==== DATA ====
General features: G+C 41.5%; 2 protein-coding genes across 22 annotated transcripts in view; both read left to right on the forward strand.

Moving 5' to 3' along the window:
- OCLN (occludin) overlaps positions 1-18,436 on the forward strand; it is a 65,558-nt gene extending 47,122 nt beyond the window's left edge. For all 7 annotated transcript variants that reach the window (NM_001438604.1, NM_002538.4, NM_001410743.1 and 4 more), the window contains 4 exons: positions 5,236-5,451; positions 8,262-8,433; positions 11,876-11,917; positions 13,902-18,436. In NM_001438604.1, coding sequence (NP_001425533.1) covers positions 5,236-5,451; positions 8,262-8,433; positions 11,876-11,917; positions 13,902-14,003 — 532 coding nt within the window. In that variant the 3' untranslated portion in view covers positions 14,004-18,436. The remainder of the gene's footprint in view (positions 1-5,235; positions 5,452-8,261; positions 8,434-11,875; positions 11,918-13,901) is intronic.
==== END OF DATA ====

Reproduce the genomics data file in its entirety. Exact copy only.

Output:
General features: G+C 41.5%; 2 protein-coding genes across 22 annotated transcripts in view; both read left to right on the forward strand.

Moving 5' to 3' along the window:
- OCLN (occludin) overlaps positions 1-18,436 on the forward strand; it is a 65,558-nt gene extending 47,122 nt beyond the window's left edge. For all 7 annotated transcript variants that reach the window (NM_001438604.1, NM_002538.4, NM_001410743.1 and 4 more), the window contains 4 exons: positions 5,236-5,451; positions 8,262-8,433; positions 11,876-11,917; positions 13,902-18,436. In NM_001438604.1, coding sequence (NP_001425533.1) covers positions 5,236-5,451; positions 8,262-8,433; positions 11,876-11,917; positions 13,902-14,003 — 532 coding nt within the window. In that variant the 3' untranslated portion in view covers positions 14,004-18,436. The remainder of the gene's footprint in view (positions 1-5,235; positions 5,452-8,261; positions 8,434-11,875; positions 11,918-13,901) is intronic.